Not inviting corporate comms to the table is a risky proposition

Over the last year, we've seen embarrassing and career-ending PR fiascos involving CEOs: A congressional meltdown over auto executives' transportation modes; news of mind-bogglingly expensive office décor, and the list goes on.

Over the last year, we've seen embarrassing and career-ending PR fiascos involving CEOs: A congressional meltdown over auto executives' transportation modes; news of mind-bogglingly expensive office décor, and the list goes on.

CEOs must make sure that communications is at the table at all times. Today, bungled communications are as potentially crippling to an organization as high-profile litigation or earnings restatements. And yet, in 60% of companies surveyed by the Corporate Executive Board in 2008, corporate communications reported to someone other than the CEO. That's up from 43% of companies surveyed in 2006.

Having corporate communications report to a division other than the CEO can be a good strategy at times. For example, if your company is facing a firestorm of product litigation, having corporate comms under the legal umbrella is wise.

Yet, these survey results clearly indicate confusion about corporate communications' place as a partner in advancing business strategy and safeguarding reputation. In contrast, functions like finance almost always report to the CEO. What they do for a business – and the risks of not having them at the table – is well understood.

Not having corporate communications at the table where it can be deeply involved at the highest level is a risk factor. Today, everything is about communication. CEOs must be reminded constantly that every decision you make and everything you do, down to your comportment and the company you keep, and yes, what transportation mode you choose, is a message about you, your company, and your industry. As always, it's all about perception and reputation, reputation, reputation.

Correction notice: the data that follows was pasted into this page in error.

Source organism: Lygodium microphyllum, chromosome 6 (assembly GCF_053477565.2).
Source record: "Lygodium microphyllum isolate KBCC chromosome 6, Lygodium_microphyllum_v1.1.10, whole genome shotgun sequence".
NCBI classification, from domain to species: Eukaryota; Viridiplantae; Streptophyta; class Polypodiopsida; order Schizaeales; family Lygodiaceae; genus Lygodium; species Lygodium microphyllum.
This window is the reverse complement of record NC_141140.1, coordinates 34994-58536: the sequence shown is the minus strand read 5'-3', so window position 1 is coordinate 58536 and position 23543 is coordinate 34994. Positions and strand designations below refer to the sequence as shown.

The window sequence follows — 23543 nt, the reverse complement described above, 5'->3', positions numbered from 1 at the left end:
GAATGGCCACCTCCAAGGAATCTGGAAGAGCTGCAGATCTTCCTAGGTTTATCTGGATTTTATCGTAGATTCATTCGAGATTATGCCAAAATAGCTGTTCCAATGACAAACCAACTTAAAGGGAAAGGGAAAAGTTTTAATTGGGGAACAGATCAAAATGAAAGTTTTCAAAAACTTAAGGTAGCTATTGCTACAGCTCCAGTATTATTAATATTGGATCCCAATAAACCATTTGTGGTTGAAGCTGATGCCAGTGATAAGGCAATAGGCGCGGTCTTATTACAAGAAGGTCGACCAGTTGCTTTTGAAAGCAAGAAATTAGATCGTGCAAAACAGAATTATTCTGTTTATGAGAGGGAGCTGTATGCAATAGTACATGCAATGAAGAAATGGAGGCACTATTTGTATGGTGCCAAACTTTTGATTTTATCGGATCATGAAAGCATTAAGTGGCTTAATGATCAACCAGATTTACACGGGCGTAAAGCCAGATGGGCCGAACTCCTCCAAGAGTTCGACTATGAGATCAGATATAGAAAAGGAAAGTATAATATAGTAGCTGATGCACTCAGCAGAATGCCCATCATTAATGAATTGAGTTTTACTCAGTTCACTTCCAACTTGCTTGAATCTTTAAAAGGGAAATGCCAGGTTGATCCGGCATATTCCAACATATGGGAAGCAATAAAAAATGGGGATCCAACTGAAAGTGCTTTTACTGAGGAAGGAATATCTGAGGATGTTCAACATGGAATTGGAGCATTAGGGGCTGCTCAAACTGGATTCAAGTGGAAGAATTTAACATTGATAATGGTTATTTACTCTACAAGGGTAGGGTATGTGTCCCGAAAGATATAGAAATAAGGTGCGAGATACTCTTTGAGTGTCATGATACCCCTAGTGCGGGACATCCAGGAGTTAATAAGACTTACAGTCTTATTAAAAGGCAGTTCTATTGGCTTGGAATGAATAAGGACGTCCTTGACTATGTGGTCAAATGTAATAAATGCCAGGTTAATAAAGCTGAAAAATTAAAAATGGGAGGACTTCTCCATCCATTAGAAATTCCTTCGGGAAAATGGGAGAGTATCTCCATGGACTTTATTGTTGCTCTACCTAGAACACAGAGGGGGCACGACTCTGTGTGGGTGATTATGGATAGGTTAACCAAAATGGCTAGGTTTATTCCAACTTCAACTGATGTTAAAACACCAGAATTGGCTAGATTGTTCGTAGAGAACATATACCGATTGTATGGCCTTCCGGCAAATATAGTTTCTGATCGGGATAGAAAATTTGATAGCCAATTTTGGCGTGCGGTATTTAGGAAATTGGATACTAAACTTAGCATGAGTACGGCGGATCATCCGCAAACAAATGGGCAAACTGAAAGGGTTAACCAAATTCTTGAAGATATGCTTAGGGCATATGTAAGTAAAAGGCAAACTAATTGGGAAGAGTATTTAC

Once a good reputation is lost, it takes years to rebuild. Moreover, in the Internet age, the wall between public and private is crumbling. The Internet has also ushered in the age of authenticity and a changing social contract between business and the public. Today, people expect more of companies and the people who run them. They expect them to do as they say. If they don't, you can rest assured there will be a blog about it, replete with videotape. And the damage will be permanent unless you can manage the fallout effectively.

Communications is an integral part of the decision-making process, asking questions like, “How will customers, investors, employees, government officials, and the general public react to this decision? Is there a better way?” Communications must be at the table to help make the good decisions and keep the bad decisions – the ones that will destroy your company's reputation or make the CEO a personal laughingstock – from ever being made.

Linda E. Dunbar is a senior corporate communications consultant with more than 20 years of experience working for leading global organizations. Most recently, she was head of global corporate communications at Dow Jones.

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